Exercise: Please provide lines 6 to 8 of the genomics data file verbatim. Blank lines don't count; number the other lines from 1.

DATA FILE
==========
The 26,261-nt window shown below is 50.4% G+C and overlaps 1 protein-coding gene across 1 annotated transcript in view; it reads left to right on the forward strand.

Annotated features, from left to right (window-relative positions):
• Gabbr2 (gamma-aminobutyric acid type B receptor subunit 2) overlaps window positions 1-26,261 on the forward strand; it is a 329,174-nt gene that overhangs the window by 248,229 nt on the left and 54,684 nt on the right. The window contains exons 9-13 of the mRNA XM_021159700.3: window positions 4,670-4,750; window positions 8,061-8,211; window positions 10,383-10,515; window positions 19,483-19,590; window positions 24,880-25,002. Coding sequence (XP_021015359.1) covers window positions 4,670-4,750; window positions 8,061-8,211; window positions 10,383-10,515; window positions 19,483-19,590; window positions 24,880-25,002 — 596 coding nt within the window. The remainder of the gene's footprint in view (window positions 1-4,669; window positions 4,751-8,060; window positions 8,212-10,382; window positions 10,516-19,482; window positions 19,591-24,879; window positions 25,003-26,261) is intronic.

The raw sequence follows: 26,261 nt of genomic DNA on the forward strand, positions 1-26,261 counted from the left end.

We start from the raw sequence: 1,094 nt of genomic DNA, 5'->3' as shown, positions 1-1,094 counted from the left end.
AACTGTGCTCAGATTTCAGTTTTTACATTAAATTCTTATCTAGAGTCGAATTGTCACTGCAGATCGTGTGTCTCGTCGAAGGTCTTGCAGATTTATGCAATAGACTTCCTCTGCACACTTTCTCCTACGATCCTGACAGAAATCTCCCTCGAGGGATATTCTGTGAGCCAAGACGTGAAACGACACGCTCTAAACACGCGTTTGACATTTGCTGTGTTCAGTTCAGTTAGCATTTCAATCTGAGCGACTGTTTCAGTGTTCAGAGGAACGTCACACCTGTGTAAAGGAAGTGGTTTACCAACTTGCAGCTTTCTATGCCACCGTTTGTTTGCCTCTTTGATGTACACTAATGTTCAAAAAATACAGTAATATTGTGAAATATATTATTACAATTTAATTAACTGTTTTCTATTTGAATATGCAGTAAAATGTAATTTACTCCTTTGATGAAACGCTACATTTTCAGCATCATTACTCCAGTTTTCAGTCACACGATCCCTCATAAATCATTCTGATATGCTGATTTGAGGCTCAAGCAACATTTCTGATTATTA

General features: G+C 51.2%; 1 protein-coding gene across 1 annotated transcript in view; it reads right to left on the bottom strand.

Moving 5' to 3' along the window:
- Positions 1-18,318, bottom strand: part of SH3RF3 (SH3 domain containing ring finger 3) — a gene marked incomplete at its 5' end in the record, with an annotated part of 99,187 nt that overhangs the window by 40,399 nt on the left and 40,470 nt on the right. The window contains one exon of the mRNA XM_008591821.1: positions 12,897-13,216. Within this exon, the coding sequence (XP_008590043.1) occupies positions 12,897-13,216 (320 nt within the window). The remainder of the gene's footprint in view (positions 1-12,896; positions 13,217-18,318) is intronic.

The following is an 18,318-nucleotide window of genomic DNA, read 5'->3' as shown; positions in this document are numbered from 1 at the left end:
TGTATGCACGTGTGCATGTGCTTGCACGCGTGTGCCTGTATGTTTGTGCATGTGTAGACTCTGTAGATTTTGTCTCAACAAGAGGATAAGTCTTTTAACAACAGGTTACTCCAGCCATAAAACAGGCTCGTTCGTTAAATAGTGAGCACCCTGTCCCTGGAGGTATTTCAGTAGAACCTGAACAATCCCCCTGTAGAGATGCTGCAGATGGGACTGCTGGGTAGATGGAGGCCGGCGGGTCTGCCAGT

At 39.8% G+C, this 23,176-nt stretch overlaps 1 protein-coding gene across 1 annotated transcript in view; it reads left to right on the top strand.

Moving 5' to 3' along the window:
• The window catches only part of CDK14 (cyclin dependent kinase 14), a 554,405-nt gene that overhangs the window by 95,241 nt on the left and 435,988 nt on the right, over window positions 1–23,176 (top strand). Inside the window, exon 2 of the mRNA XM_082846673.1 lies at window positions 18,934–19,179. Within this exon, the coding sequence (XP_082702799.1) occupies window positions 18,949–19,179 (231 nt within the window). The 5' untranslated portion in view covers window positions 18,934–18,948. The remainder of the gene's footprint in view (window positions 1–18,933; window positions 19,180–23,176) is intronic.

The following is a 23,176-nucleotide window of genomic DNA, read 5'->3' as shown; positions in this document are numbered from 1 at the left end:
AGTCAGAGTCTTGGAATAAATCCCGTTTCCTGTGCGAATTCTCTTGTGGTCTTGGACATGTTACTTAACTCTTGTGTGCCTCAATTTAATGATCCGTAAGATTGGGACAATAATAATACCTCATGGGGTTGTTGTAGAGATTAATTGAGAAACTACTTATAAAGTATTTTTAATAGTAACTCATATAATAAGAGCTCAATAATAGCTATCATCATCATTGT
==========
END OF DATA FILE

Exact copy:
AACTGTGCTCAGATTTCAGTTTTTACATTAAATTCTTATCTAGAGTCGAATTGTCACTGCAGATCGTGTGTCTCGTCGAAGGTCTTGCAGATTTATGCAATAGACTTCCTCTGCACACTTTCTCCTACGATCCTGACAGAAATCTCCCTCGAGGGATATTCTGTGAGCCAAGACGTGAAACGACACGCTCTAAACACGCGTTTGACATTTGCTGTGTTCAGTTCAGTTAGCATTTCAATCTGAGCGACTGTTTCAGTGTTCAGAGGAACGTCACACCTGTGTAAAGGAAGTGGTTTACCAACTTGCAGCTTTCTATGCCACCGTTTGTTTGCCTCTTTGATGTACACTAATGTTCAAAAAATACAGTAATATTGTGAAATATATTATTACAATTTAATTAACTGTTTTCTATTTGAATATGCAGTAAAATGTAATTTACTCCTTTGATGAAACGCTACATTTTCAGCATCATTACTCCAGTTTTCAGTCACACGATCCCTCATAAATCATTCTGATATGCTGATTTGAGGCTCAAGCAACATTTCTGATTATTA

General features: G+C 51.2%; 1 protein-coding gene across 1 annotated transcript in view; it reads right to left on the bottom strand.

Moving 5' to 3' along the window: